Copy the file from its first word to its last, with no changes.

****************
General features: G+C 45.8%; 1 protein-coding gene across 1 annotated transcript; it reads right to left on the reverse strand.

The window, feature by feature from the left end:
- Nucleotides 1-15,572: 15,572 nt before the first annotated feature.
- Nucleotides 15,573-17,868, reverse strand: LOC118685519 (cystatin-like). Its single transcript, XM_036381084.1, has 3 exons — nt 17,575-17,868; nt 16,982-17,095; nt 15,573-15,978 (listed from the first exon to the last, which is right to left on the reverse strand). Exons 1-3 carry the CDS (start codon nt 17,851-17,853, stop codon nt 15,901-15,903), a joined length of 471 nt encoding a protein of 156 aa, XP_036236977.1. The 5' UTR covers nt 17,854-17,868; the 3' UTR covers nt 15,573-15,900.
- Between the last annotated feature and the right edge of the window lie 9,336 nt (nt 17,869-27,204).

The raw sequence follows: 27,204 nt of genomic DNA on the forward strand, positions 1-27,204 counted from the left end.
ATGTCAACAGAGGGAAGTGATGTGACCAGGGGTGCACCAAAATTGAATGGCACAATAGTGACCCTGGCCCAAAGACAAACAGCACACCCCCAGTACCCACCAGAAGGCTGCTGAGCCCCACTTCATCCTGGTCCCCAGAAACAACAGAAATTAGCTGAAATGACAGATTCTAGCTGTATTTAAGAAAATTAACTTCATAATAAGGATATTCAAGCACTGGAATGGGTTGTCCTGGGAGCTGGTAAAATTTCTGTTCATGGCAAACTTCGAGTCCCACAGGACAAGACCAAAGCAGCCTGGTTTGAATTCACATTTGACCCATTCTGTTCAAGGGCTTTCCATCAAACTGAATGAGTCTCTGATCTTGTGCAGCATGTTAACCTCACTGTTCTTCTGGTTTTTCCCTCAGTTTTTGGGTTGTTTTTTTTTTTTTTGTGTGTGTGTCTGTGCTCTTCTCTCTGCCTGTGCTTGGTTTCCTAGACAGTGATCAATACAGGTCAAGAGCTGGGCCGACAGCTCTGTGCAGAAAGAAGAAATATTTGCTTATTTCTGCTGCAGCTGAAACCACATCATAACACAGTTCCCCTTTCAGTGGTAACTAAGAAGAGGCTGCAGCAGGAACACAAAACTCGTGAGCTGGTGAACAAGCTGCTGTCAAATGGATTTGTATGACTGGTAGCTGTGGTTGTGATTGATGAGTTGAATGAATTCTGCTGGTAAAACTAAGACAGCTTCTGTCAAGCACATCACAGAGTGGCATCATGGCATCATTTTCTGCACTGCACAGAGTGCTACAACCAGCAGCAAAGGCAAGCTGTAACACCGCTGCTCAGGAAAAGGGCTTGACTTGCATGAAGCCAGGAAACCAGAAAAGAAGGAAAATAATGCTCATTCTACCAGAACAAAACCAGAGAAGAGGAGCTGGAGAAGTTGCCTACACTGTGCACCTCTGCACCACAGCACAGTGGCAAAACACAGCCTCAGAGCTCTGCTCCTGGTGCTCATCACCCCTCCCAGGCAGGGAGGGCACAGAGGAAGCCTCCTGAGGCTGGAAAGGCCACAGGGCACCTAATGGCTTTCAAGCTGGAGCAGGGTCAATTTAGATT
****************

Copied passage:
General features: G+C 45.8%; 1 protein-coding gene across 1 annotated transcript; it reads right to left on the reverse strand.

The window, feature by feature from the left end:
- Nucleotides 1-15,572: 15,572 nt before the first annotated feature.
- Nucleotides 15,573-17,868, reverse strand: LOC118685519 (cystatin-like). Its single transcript, XM_036381084.1, has 3 exons — nt 17,575-17,868; nt 16,982-17,095; nt 15,573-15,978 (listed from the first exon to the last, which is right to left on the reverse strand). Exons 1-3 carry the CDS (start codon nt 17,851-17,853, stop codon nt 15,901-15,903), a joined length of 471 nt encoding a protein of 156 aa, XP_036236977.1. The 5' UTR covers nt 17,854-17,868; the 3' UTR covers nt 15,573-15,900.
- Between the last annotated feature and the right edge of the window lie 9,336 nt (nt 17,869-27,204).

The raw sequence follows: 27,204 nt of genomic DNA on the forward strand, positions 1-27,204 counted from the left end.
ATGTCAACAGAGGGAAGTGATGTGACCAGGGGTGCACCAAAATTGAATGGCACAATAGTGACCCTGGCCCAAAGACAAACAGCACACCCCCAGTACCCACCAGAAGGCTGCTGAGCCCCACTTCATCCTGGTCCCCAGAAACAACAGAAATTAGCTGAAATGACAGATTCTAGCTGTATTTAAGAAAATTAACTTCATAATAAGGATATTCAAGCACTGGAATGGGTTGTCCTGGGAGCTGGTAAAATTTCTGTTCATGGCAAACTTCGAGTCCCACAGGACAAGACCAAAGCAGCCTGGTTTGAATTCACATTTGACCCATTCTGTTCAAGGGCTTTCCATCAAACTGAATGAGTCTCTGATCTTGTGCAGCATGTTAACCTCACTGTTCTTCTGGTTTTTCCCTCAGTTTTTGGGTTGTTTTTTTTTTTTTTGTGTGTGTGTCTGTGCTCTTCTCTCTGCCTGTGCTTGGTTTCCTAGACAGTGATCAATACAGGTCAAGAGCTGGGCCGACAGCTCTGTGCAGAAAGAAGAAATATTTGCTTATTTCTGCTGCAGCTGAAACCACATCATAACACAGTTCCCCTTTCAGTGGTAACTAAGAAGAGGCTGCAGCAGGAACACAAAACTCGTGAGCTGGTGAACAAGCTGCTGTCAAATGGATTTGTATGACTGGTAGCTGTGGTTGTGATTGATGAGTTGAATGAATTCTGCTGGTAAAACTAAGACAGCTTCTGTCAAGCACATCACAGAGTGGCATCATGGCATCATTTTCTGCACTGCACAGAGTGCTACAACCAGCAGCAAAGGCAAGCTGTAACACCGCTGCTCAGGAAAAGGGCTTGACTTGCATGAAGCCAGGAAACCAGAAAAGAAGGAAAATAATGCTCATTCTACCAGAACAAAACCAGAGAAGAGGAGCTGGAGAAGTTGCCTACACTGTGCACCTCTGCACCACAGCACAGTGGCAAAACACAGCCTCAGAGCTCTGCTCCTGGTGCTCATCACCCCTCCCAGGCAGGGAGGGCACAGAGGAAGCCTCCTGAGGCTGGAAAGGCCACAGGGCACCTAATGGCTTTCAAGCTGGAGCAGGGTCAATTTAGATT